One more if I can move to East Texas. Other operators have talked about the Pettit opportunity, I think you guys, its one of the intervals that you originally identified. Have you identified any Pettit oil opportunities in East Texas and is that something that you guys might consider going after?

Robert F. Heinemann

Mike, we have not identified any Pettit oil opportunities in our section. From our logging and from our shows we would say that our Pettit is more than likely 100% gas. At this point, we don't believe we're in the oil trend.

Operator

Your next question comes from David Tameron – Wells Fargo.

David Tameron – Wells Fargo Securities

Bob, if I think about it, I'm going back to this 5% number. If I just take it coming off of we'll call it base of 30,000 a day, that's 1,500 barrels. Doesn't almost the diatomite alone get you to that number? And realizing that Midway Sunset may be in decline, I don't know we've been talking about that for five years. But I understand that 5% looks a little conservative to me if you figure you said you went to flat to up. Piceance, it sounds like you've going to ramp activity there. In East Texas you got the diatomite and you've got some McKittrick properties. Do you care to comment on that?

Robert F. Heinemann

Well, I think 5% is an average, it's a range. Obviously if we are going to go out at 3,500 in the diatomite and then go out next year at 5,000 it's going to go up about 1,500. South Midway is having some decline. Over time we'll be more than offsetting that decline with the Ethel D redevelopment. I think when you look at the declines and look at the ads on an annual average it's going to be 5%, 6%. Hopefully we see some more increases as we go through the year.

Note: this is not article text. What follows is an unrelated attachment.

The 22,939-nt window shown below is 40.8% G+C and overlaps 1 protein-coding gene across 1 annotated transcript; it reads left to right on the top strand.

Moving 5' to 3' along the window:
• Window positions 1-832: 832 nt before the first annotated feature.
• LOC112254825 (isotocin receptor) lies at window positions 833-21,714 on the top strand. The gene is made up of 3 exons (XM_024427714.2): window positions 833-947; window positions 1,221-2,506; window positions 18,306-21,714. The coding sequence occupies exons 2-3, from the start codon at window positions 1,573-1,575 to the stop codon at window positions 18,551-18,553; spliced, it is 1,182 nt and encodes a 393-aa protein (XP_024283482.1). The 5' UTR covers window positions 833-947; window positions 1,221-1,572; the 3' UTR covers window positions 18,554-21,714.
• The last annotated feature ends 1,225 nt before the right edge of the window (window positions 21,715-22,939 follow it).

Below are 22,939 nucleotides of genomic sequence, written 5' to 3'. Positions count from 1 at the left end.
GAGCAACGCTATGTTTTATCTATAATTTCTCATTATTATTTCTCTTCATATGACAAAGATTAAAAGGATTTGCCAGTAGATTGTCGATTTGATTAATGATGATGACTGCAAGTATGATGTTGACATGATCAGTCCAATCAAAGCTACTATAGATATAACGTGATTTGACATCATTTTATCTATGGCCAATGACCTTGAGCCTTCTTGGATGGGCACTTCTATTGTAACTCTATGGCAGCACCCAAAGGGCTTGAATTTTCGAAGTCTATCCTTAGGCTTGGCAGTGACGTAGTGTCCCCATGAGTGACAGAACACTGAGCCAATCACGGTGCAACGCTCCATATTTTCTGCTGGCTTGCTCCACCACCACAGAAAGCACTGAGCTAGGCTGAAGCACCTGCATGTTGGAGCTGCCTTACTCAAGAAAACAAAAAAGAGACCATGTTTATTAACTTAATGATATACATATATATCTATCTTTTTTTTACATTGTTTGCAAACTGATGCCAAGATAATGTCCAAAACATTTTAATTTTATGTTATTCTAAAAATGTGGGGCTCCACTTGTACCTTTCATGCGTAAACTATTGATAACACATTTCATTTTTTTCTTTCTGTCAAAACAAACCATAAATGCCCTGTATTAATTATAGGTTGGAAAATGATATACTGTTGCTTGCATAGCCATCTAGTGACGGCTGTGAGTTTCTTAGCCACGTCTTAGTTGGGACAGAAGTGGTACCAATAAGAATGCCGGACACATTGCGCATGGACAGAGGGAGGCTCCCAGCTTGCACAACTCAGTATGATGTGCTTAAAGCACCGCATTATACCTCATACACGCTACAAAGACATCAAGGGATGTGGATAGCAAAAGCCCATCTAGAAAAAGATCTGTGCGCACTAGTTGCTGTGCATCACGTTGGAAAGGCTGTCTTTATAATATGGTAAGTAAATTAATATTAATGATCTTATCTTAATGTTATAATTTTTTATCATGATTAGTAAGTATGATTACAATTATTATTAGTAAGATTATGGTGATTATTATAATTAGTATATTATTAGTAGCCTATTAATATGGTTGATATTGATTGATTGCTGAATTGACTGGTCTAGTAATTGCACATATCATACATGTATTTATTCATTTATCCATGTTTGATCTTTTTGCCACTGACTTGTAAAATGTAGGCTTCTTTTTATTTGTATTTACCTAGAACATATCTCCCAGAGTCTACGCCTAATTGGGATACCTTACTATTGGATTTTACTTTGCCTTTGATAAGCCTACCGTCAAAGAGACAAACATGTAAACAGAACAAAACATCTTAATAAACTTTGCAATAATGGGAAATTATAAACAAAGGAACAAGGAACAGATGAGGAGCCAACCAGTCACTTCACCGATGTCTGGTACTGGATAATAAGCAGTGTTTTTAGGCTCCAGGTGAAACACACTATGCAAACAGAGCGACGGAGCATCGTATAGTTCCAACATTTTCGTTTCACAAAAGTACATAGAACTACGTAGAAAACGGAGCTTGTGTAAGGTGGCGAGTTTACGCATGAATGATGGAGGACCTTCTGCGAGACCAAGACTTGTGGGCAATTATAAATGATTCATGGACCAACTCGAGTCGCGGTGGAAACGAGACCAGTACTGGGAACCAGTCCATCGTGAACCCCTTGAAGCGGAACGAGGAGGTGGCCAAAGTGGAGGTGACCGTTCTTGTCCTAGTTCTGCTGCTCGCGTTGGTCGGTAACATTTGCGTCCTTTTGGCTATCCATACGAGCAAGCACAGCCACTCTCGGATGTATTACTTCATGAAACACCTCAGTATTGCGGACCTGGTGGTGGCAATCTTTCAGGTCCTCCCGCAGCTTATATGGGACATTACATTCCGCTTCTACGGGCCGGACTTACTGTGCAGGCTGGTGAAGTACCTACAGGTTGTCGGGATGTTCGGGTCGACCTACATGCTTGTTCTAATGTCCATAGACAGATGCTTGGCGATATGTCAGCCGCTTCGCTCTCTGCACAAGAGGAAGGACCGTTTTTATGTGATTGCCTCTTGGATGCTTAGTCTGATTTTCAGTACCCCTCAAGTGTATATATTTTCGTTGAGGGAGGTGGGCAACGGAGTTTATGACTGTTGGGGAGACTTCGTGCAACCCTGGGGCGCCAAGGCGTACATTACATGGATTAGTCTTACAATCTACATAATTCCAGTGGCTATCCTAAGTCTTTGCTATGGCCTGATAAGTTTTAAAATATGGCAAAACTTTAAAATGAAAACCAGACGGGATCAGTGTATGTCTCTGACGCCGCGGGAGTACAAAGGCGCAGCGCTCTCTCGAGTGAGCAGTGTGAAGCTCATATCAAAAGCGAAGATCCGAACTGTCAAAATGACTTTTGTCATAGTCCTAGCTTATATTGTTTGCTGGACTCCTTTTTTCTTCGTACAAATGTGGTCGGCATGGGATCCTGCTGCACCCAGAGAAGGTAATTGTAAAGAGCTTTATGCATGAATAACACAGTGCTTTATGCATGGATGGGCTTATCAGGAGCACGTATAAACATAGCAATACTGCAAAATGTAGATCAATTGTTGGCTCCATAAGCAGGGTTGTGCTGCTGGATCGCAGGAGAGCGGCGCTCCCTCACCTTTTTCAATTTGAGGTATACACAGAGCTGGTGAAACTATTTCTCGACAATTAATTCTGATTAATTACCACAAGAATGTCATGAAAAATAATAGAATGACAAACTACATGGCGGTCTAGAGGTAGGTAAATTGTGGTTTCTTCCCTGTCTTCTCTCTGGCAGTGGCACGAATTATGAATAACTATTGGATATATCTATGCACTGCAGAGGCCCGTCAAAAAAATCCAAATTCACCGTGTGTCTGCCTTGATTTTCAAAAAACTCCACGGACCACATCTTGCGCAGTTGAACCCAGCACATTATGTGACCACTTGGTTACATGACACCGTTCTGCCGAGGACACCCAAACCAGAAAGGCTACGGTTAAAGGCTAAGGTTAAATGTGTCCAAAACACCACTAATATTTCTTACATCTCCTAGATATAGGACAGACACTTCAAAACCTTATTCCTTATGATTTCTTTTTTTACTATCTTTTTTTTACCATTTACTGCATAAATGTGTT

David, let me also just thinking on the fly here if the diatomite on an annual average might not be 1,500, it might be a little bit less than that depending on how it ramps up over the course of the year.

David Tameron – Wells Fargo Securities

In your underlying portfolio when you guys I guess aggressively cut CapEx starting late last year. Have the declines kind of flattened out your base production after the initial – let me step back. I assume you cut CapEx fourth quarter. It took six months of so before you saw the big declines.

Robert F. Heinemann

Absolutely.

David Tameron – Wells Fargo Securities

And has that started to flatten out now?

Robert F. Heinemann

Absolutely, in fact you're going to see production come back up in the fourth quarter. We knew the third quarter was going to be the low point in the cycle. We spent about $20 million, $22 million in the third quarter and we talked all year about putting some more money back to work and we'll probably do about $35 million to $40 million now in the fourth quarter of this year.

David Tameron – Wells Fargo Securities

Acquisitions, I know you guys have been wanting to do another McKittrick. Any progress there or can you give us an update?

Robert F. Heinemann

Well, if we had one to announce we'd announce it. While we certainly have a number of opportunities across the company that we have under evaluation, but until you get them in the basket you can't count the fish. But certainly we are seeing assets in the market.

We do see oil assets in the market, some of which are attractive to us, some of which are not attractive to us. But overall I think our strategy of rolling in five to six Poso Creeks over the next period of time, call it 12 to 18 months, we still think that is a viable strategy to keep our California inventory where we want it in the near-term.

David Tameron – Wells Fargo Securities

One final question, you've been vocal about or you've given your opinion on LNG and what you think will happen in the next couple years. Any change on, correct me if I'm wrong, but you thought LNG was going to show up in the U.S. in 2010 or 2011. Can you tell us then what your current thinking is?

Robert F. Heinemann